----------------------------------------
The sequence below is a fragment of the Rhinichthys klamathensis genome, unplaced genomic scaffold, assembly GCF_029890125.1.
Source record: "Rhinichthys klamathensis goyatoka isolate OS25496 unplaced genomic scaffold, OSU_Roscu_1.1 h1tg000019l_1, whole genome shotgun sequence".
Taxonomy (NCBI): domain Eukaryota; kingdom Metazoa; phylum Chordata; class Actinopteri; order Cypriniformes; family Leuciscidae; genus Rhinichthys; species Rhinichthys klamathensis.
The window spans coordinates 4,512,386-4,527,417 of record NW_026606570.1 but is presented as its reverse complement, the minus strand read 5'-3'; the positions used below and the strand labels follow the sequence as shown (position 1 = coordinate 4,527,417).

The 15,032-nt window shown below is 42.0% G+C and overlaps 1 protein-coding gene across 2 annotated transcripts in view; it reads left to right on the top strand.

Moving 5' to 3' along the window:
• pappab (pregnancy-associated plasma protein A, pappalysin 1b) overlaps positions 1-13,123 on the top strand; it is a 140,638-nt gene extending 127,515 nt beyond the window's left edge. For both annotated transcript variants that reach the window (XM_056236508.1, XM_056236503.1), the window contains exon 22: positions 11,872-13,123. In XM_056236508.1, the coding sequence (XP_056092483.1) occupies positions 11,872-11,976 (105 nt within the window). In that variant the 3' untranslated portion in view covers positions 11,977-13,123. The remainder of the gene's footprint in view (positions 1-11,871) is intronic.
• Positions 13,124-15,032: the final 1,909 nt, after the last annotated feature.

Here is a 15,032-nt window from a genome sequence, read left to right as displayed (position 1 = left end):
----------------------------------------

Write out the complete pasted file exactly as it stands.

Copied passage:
The sequence below is a fragment of the Rhinichthys klamathensis genome, unplaced genomic scaffold, assembly GCF_029890125.1.
Source record: "Rhinichthys klamathensis goyatoka isolate OS25496 unplaced genomic scaffold, OSU_Roscu_1.1 h1tg000019l_1, whole genome shotgun sequence".
Taxonomy (NCBI): domain Eukaryota; kingdom Metazoa; phylum Chordata; class Actinopteri; order Cypriniformes; family Leuciscidae; genus Rhinichthys; species Rhinichthys klamathensis.
The window spans coordinates 4,512,386-4,527,417 of record NW_026606570.1 but is presented as its reverse complement, the minus strand read 5'-3'; the positions used below and the strand labels follow the sequence as shown (position 1 = coordinate 4,527,417).

The 15,032-nt window shown below is 42.0% G+C and overlaps 1 protein-coding gene across 2 annotated transcripts in view; it reads left to right on the top strand.

Moving 5' to 3' along the window:
• pappab (pregnancy-associated plasma protein A, pappalysin 1b) overlaps positions 1-13,123 on the top strand; it is a 140,638-nt gene extending 127,515 nt beyond the window's left edge. For both annotated transcript variants that reach the window (XM_056236508.1, XM_056236503.1), the window contains exon 22: positions 11,872-13,123. In XM_056236508.1, the coding sequence (XP_056092483.1) occupies positions 11,872-11,976 (105 nt within the window). In that variant the 3' untranslated portion in view covers positions 11,977-13,123. The remainder of the gene's footprint in view (positions 1-11,871) is intronic.
• Positions 13,124-15,032: the final 1,909 nt, after the last annotated feature.

Here is a 15,032-nt window from a genome sequence, read left to right as displayed (position 1 = left end):